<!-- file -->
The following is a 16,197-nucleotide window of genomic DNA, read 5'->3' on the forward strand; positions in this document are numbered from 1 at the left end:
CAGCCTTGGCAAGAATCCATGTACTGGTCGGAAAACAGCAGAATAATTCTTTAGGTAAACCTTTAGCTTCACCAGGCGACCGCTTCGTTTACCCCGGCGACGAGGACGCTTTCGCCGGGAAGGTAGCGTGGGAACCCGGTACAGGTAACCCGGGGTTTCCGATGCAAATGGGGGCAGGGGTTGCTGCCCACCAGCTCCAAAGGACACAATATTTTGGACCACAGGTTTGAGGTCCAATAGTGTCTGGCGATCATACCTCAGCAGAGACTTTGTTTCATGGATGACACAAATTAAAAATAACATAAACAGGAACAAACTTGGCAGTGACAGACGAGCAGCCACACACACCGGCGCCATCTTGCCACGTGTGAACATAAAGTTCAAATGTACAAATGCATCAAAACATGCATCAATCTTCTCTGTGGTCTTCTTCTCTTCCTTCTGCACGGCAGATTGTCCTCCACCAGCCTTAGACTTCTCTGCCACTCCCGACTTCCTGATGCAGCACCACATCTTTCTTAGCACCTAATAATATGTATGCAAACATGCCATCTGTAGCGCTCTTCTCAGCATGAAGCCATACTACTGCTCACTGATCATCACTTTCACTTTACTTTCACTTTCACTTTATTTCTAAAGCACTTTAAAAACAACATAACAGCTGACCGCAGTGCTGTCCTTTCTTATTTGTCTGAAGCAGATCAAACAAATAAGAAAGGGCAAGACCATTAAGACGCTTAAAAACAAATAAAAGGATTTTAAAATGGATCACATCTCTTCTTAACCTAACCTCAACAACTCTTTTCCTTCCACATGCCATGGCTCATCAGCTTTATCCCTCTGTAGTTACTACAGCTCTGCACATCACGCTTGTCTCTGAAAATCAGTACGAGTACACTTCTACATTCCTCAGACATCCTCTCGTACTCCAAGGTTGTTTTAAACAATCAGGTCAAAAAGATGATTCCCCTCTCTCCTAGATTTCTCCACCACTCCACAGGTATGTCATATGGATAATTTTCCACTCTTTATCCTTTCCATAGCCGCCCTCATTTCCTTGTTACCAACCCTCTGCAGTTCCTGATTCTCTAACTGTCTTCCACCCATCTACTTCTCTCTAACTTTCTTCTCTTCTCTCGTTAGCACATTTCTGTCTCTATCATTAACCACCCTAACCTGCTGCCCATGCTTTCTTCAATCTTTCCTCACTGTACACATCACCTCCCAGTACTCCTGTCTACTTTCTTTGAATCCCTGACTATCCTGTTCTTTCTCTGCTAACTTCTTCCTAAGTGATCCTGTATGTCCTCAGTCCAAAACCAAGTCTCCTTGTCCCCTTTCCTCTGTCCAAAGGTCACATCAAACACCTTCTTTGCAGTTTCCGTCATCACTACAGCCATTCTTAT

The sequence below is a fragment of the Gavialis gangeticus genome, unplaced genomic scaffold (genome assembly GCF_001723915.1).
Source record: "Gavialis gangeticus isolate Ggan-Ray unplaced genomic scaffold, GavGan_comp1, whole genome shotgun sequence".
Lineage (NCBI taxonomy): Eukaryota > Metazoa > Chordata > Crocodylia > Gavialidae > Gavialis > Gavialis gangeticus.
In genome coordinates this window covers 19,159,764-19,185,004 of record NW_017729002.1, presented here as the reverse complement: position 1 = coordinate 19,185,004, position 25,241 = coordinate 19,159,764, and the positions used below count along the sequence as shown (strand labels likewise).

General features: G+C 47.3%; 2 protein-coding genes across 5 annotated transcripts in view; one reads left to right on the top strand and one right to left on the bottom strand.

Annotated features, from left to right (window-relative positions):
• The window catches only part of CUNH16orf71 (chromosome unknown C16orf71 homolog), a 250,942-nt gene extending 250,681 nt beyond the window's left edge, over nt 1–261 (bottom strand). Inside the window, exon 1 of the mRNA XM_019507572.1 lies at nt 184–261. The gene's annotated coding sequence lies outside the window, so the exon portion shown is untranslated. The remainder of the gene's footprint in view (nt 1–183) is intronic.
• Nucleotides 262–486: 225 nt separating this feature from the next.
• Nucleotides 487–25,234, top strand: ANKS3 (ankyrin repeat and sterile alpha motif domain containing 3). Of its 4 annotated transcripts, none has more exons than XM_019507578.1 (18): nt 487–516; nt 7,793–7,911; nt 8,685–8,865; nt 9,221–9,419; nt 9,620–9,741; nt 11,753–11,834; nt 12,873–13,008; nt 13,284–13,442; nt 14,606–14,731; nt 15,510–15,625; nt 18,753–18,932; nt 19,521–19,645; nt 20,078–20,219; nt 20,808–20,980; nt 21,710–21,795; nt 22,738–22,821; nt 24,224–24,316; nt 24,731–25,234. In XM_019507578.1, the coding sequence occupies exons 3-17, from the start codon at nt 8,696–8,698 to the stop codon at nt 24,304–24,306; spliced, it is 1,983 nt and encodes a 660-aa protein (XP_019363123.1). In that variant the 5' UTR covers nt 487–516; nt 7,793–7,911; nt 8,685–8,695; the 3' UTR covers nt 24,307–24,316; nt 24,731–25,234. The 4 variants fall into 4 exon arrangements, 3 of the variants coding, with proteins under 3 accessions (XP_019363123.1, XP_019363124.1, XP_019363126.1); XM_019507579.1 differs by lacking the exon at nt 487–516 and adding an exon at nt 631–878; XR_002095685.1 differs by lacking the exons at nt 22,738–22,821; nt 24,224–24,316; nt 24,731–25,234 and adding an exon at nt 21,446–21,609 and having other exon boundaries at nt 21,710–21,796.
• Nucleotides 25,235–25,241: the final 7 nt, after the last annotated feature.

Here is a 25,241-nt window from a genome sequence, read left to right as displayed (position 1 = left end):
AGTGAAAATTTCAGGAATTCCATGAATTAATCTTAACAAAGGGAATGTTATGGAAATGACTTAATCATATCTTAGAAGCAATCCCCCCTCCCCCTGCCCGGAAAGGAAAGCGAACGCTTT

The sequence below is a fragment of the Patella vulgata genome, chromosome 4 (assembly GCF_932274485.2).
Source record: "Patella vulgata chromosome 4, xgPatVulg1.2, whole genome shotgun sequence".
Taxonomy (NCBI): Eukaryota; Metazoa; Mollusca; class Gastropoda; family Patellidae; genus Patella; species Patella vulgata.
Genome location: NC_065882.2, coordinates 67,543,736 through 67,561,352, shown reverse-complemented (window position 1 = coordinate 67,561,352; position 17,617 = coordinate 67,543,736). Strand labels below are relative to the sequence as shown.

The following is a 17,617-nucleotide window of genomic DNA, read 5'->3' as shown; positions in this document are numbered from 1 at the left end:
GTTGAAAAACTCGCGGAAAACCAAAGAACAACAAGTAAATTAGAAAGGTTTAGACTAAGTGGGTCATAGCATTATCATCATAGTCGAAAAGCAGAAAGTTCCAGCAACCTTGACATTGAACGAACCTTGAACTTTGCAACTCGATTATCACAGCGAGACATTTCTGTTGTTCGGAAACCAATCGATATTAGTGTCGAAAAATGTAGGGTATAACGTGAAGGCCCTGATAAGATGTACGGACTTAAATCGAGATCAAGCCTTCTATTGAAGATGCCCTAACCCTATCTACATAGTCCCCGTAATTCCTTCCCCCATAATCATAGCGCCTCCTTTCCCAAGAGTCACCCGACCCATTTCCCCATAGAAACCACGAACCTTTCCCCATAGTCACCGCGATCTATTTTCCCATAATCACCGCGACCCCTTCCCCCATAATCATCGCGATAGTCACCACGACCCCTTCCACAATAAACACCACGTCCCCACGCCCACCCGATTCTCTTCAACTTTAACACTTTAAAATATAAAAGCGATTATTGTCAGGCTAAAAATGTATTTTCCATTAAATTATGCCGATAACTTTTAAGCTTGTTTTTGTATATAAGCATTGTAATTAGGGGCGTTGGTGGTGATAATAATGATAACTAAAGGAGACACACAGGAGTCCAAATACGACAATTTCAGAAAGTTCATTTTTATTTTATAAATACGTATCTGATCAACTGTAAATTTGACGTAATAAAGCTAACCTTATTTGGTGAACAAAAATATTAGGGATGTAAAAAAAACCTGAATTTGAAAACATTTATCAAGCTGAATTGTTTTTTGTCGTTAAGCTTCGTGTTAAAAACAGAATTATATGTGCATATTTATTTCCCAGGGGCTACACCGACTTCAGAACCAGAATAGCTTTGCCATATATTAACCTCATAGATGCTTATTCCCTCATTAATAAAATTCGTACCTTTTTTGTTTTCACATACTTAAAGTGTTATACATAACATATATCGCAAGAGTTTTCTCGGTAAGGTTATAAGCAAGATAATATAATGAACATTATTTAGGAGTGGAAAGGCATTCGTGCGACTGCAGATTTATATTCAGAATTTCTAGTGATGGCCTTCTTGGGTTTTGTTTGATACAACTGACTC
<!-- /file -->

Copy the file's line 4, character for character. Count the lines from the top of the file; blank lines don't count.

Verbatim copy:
Source record: "Gavialis gangeticus isolate Ggan-Ray unplaced genomic scaffold, GavGan_comp1, whole genome shotgun sequence".